Barclays protects its bankers' pay
Barclays existing shareholders are not universally overjoyed at the deal it has struck with the Abu Dhabi and Qatar.
Apart from anything else, if Barclays had raised the capital from HM Treasury - from all of us as taxpayers - it would have sold the new shares at just above 189p per share (assuming that it could have had the capital on the same terms as Lloyds TSB).
Now that price of 189p is almost a quarter higher than the price which Qatar and Abu Dhabi is in effect paying for 1.8bn new Barclays shares (which they'll receive when the mandatorily convertible notes are converted into shares before June 30 next year).
For the avoidance of doubt, Qatar and Abu Dhabi are paying much less than what was on offer to Barclays from the Treasury, from taxpayers, just over a fortnight ago.
So the wealth of Barclays' existing shareholders has been eroded by the refusal of Barclays to take the money on offer from taxpayers.
And it's worth noting that the Treasury was not undermining the important pre-emption rights of existing shareholders in the way that the deal with Abu Dhabi and Qatar has done.
The Treasury was offering to underwrite the issue of new shares at 189p, but taxpayers would have had the ability to buy the lot at that price.
That's very different from what Barclays has announced today.
Its existing shareholders have only been given the right to buy a fraction of the new equity on offer.
Barclays' big investors (and only the big ones) can today purchase up to £1.5bn of the mandatorily convertible notes, which is the equivalent of buying new shares at 153.3p each. They have no ability to claw back the £2.8bn of these notes that have been sold to Qatar and Abu Dhabi at that low price.
And, as I said in my earlier note ("Why Barclays prefers Abu Dhabi to GB"), existing shareholders don't get even a crumb of the attractive warrants sold to Abu Dhabi and Qatar with the £3bn of reserve capital instruments (these warrants can be converted into 1.5bn new Barclays shares at any time in the next five years, at a conversion price of 197.8p).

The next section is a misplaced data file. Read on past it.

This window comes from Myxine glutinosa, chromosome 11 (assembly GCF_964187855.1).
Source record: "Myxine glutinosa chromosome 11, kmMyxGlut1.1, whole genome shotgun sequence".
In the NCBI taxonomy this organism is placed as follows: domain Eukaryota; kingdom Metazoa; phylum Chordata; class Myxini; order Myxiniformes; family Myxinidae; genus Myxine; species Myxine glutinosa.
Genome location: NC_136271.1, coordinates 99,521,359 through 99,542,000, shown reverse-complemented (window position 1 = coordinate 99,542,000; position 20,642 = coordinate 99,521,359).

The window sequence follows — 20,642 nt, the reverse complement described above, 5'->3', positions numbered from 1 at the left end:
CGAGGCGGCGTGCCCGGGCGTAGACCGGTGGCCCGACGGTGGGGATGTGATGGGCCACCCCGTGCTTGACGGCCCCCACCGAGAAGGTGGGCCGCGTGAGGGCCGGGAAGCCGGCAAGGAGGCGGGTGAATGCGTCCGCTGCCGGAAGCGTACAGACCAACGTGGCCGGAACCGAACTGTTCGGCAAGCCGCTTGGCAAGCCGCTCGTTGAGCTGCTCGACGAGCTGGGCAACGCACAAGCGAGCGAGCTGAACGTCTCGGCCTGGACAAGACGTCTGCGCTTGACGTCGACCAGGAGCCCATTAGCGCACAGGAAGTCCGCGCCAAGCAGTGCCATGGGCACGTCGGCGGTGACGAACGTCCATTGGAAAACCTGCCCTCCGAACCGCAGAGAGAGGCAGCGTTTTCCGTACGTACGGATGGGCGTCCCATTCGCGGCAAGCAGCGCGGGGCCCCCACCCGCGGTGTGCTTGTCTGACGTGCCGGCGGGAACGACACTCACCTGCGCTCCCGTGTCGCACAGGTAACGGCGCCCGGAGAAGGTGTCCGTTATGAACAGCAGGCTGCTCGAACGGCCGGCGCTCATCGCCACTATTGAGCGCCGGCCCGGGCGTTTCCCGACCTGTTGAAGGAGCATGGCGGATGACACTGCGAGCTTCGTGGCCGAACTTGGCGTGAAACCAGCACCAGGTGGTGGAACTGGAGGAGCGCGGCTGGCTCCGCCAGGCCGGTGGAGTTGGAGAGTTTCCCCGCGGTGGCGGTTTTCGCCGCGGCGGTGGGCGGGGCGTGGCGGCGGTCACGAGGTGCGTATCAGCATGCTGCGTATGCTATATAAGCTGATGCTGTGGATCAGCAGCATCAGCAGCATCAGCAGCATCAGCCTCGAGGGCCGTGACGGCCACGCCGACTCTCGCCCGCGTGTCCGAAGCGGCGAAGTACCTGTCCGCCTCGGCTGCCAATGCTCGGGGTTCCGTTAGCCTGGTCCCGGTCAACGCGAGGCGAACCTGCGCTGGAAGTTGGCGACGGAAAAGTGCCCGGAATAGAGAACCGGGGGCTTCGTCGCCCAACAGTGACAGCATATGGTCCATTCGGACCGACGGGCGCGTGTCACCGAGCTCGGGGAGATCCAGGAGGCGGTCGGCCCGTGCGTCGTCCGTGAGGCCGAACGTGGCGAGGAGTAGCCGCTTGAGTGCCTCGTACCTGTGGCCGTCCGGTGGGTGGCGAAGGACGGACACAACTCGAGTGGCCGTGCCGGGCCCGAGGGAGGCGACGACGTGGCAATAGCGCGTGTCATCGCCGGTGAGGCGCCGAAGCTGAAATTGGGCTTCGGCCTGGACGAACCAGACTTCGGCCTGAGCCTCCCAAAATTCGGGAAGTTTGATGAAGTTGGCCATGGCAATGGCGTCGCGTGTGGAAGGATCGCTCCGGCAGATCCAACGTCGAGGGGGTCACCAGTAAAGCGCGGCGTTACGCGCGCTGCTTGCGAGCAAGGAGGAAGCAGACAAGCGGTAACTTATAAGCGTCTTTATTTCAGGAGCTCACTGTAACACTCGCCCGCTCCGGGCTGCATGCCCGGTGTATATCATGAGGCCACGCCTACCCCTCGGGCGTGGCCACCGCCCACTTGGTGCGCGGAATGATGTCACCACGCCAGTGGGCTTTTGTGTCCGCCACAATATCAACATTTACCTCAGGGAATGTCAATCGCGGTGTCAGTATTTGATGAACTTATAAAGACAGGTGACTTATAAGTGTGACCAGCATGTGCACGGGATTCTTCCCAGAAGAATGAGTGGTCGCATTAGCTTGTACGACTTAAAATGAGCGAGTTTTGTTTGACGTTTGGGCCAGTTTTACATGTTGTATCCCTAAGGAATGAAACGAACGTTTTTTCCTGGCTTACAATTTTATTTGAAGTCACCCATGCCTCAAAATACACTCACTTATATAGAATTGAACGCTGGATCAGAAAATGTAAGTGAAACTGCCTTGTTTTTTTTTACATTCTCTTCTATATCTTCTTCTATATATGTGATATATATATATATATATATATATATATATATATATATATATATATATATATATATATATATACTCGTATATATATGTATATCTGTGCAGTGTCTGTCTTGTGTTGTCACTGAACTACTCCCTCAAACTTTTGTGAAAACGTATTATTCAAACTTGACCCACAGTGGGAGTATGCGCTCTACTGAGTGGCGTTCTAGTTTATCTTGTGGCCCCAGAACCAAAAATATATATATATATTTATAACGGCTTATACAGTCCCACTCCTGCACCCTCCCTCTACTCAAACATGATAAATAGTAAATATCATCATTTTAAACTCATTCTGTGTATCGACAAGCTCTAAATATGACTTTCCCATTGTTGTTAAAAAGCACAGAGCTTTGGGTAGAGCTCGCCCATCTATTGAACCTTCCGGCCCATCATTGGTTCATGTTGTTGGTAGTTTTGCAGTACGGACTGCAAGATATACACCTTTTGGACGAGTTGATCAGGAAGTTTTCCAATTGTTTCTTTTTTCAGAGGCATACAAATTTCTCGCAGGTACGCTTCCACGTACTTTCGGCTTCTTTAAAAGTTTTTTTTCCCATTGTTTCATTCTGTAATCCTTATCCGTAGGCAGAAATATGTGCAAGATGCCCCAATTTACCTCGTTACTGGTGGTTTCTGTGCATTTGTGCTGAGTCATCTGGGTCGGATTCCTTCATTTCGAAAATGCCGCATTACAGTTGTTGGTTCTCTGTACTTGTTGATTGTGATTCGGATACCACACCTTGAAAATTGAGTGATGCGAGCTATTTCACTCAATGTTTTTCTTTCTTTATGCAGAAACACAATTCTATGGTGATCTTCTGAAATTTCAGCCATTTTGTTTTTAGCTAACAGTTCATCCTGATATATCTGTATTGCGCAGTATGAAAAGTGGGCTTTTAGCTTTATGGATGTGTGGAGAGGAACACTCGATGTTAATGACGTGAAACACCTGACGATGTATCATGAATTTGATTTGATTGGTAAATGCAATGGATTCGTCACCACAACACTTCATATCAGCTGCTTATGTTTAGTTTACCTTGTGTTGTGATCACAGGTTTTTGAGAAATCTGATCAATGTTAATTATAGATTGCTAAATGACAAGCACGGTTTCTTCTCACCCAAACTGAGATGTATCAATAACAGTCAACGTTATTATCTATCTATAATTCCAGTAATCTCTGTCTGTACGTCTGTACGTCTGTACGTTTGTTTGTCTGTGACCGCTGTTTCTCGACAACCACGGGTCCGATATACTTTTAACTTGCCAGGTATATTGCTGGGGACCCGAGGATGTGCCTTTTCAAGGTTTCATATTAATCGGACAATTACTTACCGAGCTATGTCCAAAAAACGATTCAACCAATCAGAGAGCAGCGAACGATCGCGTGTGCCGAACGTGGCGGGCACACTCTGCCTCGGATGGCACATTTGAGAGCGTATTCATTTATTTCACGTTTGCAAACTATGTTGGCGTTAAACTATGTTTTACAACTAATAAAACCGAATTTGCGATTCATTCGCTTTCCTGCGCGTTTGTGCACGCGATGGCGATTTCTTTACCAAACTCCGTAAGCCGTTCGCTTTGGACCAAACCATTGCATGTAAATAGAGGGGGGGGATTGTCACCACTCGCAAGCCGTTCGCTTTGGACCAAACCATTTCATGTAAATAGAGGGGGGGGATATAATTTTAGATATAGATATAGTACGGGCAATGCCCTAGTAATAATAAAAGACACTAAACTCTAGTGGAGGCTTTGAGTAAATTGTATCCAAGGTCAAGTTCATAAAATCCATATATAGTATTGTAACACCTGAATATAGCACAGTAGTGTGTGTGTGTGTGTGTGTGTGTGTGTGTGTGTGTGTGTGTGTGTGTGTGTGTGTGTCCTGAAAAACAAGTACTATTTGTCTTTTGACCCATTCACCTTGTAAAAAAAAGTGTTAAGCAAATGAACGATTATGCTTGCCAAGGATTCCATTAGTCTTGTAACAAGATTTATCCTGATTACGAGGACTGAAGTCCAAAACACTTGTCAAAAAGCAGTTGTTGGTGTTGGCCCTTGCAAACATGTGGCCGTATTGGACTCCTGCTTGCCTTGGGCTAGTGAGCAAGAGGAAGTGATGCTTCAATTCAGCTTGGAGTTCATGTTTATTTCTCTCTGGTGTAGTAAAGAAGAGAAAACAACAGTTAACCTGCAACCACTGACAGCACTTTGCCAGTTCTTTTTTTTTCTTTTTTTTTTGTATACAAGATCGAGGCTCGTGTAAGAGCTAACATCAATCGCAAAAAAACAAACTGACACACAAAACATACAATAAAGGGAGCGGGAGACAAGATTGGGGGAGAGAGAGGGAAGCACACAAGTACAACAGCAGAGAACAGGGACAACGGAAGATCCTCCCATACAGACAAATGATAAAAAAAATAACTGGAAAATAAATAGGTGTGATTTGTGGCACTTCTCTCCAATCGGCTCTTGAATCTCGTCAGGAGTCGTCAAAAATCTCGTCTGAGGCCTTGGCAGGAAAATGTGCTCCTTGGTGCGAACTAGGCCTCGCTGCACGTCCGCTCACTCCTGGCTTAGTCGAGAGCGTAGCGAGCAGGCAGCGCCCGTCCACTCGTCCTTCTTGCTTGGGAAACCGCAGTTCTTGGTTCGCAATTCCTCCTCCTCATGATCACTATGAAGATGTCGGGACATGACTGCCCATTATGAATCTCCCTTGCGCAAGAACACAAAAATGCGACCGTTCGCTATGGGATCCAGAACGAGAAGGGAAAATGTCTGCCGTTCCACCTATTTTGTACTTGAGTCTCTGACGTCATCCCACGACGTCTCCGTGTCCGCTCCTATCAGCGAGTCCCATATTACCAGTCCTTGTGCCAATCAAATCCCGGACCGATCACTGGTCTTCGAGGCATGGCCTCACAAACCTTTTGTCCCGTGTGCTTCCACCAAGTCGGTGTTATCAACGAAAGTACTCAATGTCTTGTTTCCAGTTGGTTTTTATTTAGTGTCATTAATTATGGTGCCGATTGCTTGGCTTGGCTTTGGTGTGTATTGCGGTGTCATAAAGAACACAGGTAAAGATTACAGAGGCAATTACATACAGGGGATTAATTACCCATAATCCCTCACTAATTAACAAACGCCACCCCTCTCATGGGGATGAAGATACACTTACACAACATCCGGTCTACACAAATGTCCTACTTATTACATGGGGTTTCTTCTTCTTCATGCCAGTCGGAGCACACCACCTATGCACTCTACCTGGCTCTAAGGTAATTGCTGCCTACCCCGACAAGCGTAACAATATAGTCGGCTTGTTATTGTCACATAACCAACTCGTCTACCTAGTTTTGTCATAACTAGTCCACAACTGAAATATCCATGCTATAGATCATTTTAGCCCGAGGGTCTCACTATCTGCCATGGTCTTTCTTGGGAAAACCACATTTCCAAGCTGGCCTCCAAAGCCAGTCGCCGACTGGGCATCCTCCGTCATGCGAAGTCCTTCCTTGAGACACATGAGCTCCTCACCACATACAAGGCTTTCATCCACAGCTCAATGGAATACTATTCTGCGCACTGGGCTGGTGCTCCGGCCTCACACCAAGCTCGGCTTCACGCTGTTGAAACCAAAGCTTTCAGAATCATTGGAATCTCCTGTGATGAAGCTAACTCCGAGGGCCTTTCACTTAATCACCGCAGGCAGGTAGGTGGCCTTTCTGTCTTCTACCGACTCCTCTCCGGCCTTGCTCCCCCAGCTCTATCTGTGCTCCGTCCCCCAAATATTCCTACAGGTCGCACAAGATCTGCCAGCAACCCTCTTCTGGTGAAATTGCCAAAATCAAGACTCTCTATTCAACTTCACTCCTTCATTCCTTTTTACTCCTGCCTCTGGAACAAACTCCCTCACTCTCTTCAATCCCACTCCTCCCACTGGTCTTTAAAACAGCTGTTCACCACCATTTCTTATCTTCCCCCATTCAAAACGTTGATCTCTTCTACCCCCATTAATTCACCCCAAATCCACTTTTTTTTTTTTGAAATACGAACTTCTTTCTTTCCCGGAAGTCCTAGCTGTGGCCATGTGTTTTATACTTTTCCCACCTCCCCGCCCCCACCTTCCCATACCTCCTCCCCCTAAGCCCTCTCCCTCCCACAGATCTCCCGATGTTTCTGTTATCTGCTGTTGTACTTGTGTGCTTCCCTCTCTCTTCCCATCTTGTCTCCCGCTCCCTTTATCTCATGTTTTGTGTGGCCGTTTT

What's more Barclays is paying a whacking coupon, loads of income, to Abu Dhabi and Qatar. They get 9.75% on the convertible notes, and 14% (oh so loverly, a time of falling interest rates) on the reserve capital instruments.
And the 14% coupon is tax deductible (and, before you ask, the coupon on the prefs being sold by HBOS, Lloyds TSB and RBS to the Treasury is not tax deductible).
That means we as British taxpayers are subsidising the payment to these oil-rich states to the tune of £120m per annum - which presumably won't please Alistair Darling at a time when tax revenues are too tight to mention.
Oh, and by the way, while Qatar and Abu Dhabi are receiving this fat income stream, Barclays' existing shareholders have been told they can't have a dividend for the second half of this year (bye bye to £2bn).
So, to re-state the bloomin' obvious, Barclays is paying an arm and a couple of legs for this money from Abu Dhabi and Qatar (with a little bit of a contribution from British taxpayers), when it could probably have paid just one arm and one leg for the money from the Treasury, from taxpayers.
Why has it been so desperate to avoid taking taxpayers' cash?
Well, it wants to avoid making itself vulnerable to being bossed around by the chancellor and prime minister - which it fears would have happened it had taken taxpayers' moolah.
But what's really at stake?
Is this about protecting its right and ability to pay many millions of pounds, even tens of millions, to its superstar bankers?
After all, Barclays - following its takeover of the US bits of bombed-out Lehman - is in some ways more investment bank, more Wall Street, than retail bank these days.
And, famously, Bob Diamond, the head of Barclays Capital - its investment banking arm - has received double figure millions in annual remuneration for some years now.
I've already been rung this morning by sore investors and bankers who allege that Barclays has tapped Abu Dhabi and Qatar because it doesn't want Gordon Brown and Darling putting a ceiling on what it can pay its top execs.
Barclays tells me that it is motivated by a desire to protect its commercial freedom, which is about more than how it rewards its stars, but also includes that cherished freedom.